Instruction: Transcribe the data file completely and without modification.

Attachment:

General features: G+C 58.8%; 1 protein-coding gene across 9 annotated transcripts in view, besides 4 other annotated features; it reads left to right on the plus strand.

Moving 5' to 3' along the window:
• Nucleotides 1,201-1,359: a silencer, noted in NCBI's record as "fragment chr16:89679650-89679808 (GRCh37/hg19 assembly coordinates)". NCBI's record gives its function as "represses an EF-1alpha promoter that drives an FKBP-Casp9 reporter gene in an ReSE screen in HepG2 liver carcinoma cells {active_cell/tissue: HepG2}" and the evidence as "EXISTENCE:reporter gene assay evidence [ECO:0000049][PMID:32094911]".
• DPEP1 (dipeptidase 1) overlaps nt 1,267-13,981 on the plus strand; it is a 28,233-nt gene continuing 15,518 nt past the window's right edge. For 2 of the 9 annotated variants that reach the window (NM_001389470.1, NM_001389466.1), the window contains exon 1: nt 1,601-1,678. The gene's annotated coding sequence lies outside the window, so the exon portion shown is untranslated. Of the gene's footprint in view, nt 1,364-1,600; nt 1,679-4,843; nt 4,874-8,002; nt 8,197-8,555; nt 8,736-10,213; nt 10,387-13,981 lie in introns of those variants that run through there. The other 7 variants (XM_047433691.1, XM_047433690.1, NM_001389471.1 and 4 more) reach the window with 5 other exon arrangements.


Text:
General features: G+C 58.8%; 1 protein-coding gene across 9 annotated transcripts in view, besides 4 other annotated features; it reads left to right on the plus strand.

Moving 5' to 3' along the window:
• Nucleotides 1,201-1,359: a silencer, noted in NCBI's record as "fragment chr16:89679650-89679808 (GRCh37/hg19 assembly coordinates)". NCBI's record gives its function as "represses an EF-1alpha promoter that drives an FKBP-Casp9 reporter gene in an ReSE screen in HepG2 liver carcinoma cells {active_cell/tissue: HepG2}" and the evidence as "EXISTENCE:reporter gene assay evidence [ECO:0000049][PMID:32094911]".
• DPEP1 (dipeptidase 1) overlaps nt 1,267-13,981 on the plus strand; it is a 28,233-nt gene continuing 15,518 nt past the window's right edge. For 2 of the 9 annotated variants that reach the window (NM_001389470.1, NM_001389466.1), the window contains exon 1: nt 1,601-1,678. The gene's annotated coding sequence lies outside the window, so the exon portion shown is untranslated. Of the gene's footprint in view, nt 1,364-1,600; nt 1,679-4,843; nt 4,874-8,002; nt 8,197-8,555; nt 8,736-10,213; nt 10,387-13,981 lie in introns of those variants that run through there. The other 7 variants (XM_047433691.1, XM_047433690.1, NM_001389471.1 and 4 more) reach the window with 5 other exon arrangements.